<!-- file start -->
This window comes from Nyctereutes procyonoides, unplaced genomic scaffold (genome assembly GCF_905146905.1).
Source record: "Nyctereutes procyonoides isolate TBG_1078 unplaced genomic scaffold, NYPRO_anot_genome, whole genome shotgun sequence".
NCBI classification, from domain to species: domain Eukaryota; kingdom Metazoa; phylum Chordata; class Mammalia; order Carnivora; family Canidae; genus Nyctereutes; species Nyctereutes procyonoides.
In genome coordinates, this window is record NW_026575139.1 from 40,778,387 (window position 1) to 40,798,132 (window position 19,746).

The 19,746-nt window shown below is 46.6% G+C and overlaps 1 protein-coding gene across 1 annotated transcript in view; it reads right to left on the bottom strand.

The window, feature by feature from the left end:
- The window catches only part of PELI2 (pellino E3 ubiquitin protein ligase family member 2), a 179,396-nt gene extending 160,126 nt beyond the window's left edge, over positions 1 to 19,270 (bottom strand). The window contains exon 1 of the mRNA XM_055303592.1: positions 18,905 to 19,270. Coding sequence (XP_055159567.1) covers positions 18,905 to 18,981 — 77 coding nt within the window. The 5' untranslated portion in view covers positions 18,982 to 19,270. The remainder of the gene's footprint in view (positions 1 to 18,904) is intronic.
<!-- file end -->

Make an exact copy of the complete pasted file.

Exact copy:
This window comes from Nyctereutes procyonoides, unplaced genomic scaffold (genome assembly GCF_905146905.1).
Source record: "Nyctereutes procyonoides isolate TBG_1078 unplaced genomic scaffold, NYPRO_anot_genome, whole genome shotgun sequence".
NCBI classification, from domain to species: domain Eukaryota; kingdom Metazoa; phylum Chordata; class Mammalia; order Carnivora; family Canidae; genus Nyctereutes; species Nyctereutes procyonoides.
In genome coordinates, this window is record NW_026575139.1 from 40,778,387 (window position 1) to 40,798,132 (window position 19,746).

The 19,746-nt window shown below is 46.6% G+C and overlaps 1 protein-coding gene across 1 annotated transcript in view; it reads right to left on the bottom strand.

The window, feature by feature from the left end:
- The window catches only part of PELI2 (pellino E3 ubiquitin protein ligase family member 2), a 179,396-nt gene extending 160,126 nt beyond the window's left edge, over positions 1 to 19,270 (bottom strand). The window contains exon 1 of the mRNA XM_055303592.1: positions 18,905 to 19,270. Coding sequence (XP_055159567.1) covers positions 18,905 to 18,981 — 77 coding nt within the window. The 5' untranslated portion in view covers positions 18,982 to 19,270. The remainder of the gene's footprint in view (positions 1 to 18,904) is intronic.